In both books, Naipaul is also harsh on the British in India. He considers their legacy a very mixed one: plunder and rejuvenation. "India was not conquered, the British realist said, for the benefit of Indians." It's true that in his oeuvre, he hasn't focused his gaze on the West. That's not what interests him, and this is his prerogative as a writer. To know his place in the world, he has said, required him to understand the roots of his society and his people in Trinidad, tracing them back to black Africa, India, and the Muslim world. And in his travels and writing, he has relentlessly followed this arc of curiosity and wonder.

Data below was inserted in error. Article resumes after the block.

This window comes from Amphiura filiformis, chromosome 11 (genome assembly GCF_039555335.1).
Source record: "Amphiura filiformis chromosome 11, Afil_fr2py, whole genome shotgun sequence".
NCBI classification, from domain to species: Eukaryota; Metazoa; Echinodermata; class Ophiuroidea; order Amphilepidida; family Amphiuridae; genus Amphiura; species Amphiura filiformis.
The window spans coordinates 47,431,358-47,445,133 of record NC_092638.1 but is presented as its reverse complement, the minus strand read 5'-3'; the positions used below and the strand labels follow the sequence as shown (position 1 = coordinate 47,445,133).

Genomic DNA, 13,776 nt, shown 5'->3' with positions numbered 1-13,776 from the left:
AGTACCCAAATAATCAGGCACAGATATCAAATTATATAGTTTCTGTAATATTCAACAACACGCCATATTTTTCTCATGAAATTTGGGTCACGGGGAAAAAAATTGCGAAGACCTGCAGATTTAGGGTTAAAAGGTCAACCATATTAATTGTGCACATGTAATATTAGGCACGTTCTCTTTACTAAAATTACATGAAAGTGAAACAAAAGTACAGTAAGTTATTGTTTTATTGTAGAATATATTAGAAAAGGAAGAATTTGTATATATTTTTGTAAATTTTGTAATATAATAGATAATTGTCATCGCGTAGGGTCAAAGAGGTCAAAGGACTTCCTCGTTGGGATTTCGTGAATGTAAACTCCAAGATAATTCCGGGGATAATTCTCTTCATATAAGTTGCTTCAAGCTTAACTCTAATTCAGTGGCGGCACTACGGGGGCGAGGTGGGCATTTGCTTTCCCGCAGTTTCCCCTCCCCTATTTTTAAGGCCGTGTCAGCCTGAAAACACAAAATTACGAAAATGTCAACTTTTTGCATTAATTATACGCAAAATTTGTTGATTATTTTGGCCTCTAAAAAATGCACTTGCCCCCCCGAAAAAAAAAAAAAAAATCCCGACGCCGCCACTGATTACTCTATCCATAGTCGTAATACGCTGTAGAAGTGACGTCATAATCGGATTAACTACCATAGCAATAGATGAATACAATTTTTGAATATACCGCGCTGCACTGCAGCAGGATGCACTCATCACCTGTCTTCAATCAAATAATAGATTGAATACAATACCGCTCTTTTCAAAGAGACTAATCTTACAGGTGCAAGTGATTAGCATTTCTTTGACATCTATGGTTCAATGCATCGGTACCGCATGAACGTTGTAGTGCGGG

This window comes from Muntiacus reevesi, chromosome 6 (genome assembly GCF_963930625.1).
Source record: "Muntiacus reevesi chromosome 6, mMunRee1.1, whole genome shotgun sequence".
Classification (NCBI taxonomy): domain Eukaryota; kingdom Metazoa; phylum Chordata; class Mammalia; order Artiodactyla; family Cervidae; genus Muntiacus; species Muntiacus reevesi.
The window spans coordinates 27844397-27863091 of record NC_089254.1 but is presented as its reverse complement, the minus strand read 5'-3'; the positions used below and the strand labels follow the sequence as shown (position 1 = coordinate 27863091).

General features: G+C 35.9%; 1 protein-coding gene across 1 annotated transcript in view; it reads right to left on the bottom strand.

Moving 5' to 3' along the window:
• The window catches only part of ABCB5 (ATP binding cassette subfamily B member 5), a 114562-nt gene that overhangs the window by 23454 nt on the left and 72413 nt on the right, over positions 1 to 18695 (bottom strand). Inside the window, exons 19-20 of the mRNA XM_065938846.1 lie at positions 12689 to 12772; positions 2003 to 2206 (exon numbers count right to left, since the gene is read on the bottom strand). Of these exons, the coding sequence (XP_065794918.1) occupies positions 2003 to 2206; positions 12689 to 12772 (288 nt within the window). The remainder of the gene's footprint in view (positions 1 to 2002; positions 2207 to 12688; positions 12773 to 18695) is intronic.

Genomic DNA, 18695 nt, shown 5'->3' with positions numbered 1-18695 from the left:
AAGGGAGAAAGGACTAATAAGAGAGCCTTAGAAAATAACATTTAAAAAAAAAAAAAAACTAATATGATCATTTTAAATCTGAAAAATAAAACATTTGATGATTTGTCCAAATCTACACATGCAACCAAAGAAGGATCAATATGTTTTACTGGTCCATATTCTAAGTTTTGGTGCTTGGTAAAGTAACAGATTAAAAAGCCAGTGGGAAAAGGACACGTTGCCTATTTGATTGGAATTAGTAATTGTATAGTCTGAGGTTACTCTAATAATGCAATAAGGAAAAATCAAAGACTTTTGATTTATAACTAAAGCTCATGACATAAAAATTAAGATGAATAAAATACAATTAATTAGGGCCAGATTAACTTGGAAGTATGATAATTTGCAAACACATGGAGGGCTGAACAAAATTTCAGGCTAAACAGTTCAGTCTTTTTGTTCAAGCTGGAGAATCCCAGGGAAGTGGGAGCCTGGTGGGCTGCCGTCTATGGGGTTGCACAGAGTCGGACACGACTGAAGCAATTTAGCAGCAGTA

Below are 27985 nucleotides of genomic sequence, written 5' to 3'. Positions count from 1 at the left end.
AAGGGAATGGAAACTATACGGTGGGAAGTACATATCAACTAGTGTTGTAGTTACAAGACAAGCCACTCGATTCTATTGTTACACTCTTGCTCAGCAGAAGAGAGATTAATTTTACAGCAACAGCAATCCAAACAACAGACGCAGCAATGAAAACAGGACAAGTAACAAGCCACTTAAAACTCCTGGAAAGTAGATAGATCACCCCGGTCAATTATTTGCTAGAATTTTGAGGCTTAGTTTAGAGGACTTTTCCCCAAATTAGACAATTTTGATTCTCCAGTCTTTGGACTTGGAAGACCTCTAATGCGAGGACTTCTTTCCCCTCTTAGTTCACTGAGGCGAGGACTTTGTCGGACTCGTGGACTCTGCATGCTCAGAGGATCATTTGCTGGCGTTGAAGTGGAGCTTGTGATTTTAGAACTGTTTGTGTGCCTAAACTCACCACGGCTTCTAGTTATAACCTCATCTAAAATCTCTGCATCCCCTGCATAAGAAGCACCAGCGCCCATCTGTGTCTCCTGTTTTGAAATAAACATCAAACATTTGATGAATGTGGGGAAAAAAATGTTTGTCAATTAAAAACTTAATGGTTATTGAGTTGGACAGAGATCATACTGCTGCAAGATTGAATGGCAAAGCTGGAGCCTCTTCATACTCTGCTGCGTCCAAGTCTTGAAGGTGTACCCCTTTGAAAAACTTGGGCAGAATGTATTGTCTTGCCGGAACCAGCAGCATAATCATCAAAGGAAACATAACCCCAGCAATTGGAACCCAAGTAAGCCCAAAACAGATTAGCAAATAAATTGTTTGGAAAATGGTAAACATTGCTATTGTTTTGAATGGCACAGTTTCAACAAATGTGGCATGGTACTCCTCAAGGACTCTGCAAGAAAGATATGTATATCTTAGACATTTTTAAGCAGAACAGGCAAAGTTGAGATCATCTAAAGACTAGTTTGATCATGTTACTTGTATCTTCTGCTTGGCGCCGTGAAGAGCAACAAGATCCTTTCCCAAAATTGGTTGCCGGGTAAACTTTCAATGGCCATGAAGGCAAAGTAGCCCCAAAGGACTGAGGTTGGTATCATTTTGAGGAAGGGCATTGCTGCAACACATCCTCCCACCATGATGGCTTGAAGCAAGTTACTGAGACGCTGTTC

Critics allege that Naipaul "supports" Hindutva, the right-wing Hindu nationalism that arose in India in the late 80s. But I've not read anything to substantiate this claim. Hindus, he believes, are awakening to their past and a sense of history perhaps for the first time ever—it is obvious that they will find in it a fair bit of pain, the tectonic force of which is bound to result in incidents like the demolition of the Babri Masjid. He calls this a "creative force", a precursor and mid-wife to a broader awakening. One can debate this idea but calling Hindutva inevitable and understandable is very different from lending support to it. I doubt that he considers the BJP enlightened or progressive. Invited by the BJP leadership, he met them as a curious man/writer; if Congress had invited him, he wrote, he would have met them too. The BJP drafted him as a "supporter" unilaterally, and Naipaul didn't care enough about what Rushdie and Dalrymple wrote about his "sympathies" for the BJP.